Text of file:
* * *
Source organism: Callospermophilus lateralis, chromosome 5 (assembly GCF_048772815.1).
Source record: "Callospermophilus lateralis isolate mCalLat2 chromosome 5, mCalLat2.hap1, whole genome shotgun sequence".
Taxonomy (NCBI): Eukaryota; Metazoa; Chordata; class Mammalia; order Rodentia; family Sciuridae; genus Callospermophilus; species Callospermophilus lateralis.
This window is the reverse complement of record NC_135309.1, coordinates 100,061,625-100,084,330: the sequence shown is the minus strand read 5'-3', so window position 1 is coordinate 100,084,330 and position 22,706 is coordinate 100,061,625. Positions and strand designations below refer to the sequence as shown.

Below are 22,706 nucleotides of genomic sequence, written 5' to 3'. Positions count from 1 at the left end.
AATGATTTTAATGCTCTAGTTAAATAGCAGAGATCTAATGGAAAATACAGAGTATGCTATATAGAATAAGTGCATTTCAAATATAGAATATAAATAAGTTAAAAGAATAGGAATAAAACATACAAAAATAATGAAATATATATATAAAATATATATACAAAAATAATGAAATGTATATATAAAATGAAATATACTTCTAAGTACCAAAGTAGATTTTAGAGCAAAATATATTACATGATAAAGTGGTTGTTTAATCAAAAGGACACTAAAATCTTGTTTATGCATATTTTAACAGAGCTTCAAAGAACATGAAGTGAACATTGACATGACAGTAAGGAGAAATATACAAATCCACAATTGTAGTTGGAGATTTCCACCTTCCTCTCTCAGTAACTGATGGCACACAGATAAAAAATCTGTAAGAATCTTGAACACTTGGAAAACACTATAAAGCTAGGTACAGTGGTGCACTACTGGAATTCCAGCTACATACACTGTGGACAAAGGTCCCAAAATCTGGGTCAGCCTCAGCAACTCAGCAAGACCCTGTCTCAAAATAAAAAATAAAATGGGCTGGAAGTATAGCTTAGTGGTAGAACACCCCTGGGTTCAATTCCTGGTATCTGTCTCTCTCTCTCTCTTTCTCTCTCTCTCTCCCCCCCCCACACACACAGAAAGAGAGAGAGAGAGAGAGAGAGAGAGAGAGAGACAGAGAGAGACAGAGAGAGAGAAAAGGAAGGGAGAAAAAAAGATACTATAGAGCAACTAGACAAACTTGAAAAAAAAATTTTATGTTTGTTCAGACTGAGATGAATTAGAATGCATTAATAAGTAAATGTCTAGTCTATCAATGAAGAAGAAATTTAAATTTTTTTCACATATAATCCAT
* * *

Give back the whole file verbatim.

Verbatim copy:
Source organism: Callospermophilus lateralis, chromosome 5 (assembly GCF_048772815.1).
Source record: "Callospermophilus lateralis isolate mCalLat2 chromosome 5, mCalLat2.hap1, whole genome shotgun sequence".
Taxonomy (NCBI): Eukaryota; Metazoa; Chordata; class Mammalia; order Rodentia; family Sciuridae; genus Callospermophilus; species Callospermophilus lateralis.
This window is the reverse complement of record NC_135309.1, coordinates 100,061,625-100,084,330: the sequence shown is the minus strand read 5'-3', so window position 1 is coordinate 100,084,330 and position 22,706 is coordinate 100,061,625. Positions and strand designations below refer to the sequence as shown.

Below are 22,706 nucleotides of genomic sequence, written 5' to 3'. Positions count from 1 at the left end.
AATGATTTTAATGCTCTAGTTAAATAGCAGAGATCTAATGGAAAATACAGAGTATGCTATATAGAATAAGTGCATTTCAAATATAGAATATAAATAAGTTAAAAGAATAGGAATAAAACATACAAAAATAATGAAATATATATATAAAATATATATACAAAAATAATGAAATGTATATATAAAATGAAATATACTTCTAAGTACCAAAGTAGATTTTAGAGCAAAATATATTACATGATAAAGTGGTTGTTTAATCAAAAGGACACTAAAATCTTGTTTATGCATATTTTAACAGAGCTTCAAAGAACATGAAGTGAACATTGACATGACAGTAAGGAGAAATATACAAATCCACAATTGTAGTTGGAGATTTCCACCTTCCTCTCTCAGTAACTGATGGCACACAGATAAAAAATCTGTAAGAATCTTGAACACTTGGAAAACACTATAAAGCTAGGTACAGTGGTGCACTACTGGAATTCCAGCTACATACACTGTGGACAAAGGTCCCAAAATCTGGGTCAGCCTCAGCAACTCAGCAAGACCCTGTCTCAAAATAAAAAATAAAATGGGCTGGAAGTATAGCTTAGTGGTAGAACACCCCTGGGTTCAATTCCTGGTATCTGTCTCTCTCTCTCTCTTTCTCTCTCTCTCTCCCCCCCCCACACACACAGAAAGAGAGAGAGAGAGAGAGAGAGAGAGAGAGAGACAGAGAGAGACAGAGAGAGAGAAAAGGAAGGGAGAAAAAAAGATACTATAGAGCAACTAGACAAACTTGAAAAAAAAATTTTATGTTTGTTCAGACTGAGATGAATTAGAATGCATTAATAAGTAAATGTCTAGTCTATCAATGAAGAAGAAATTTAAATTTTTTTCACATATAATCCAT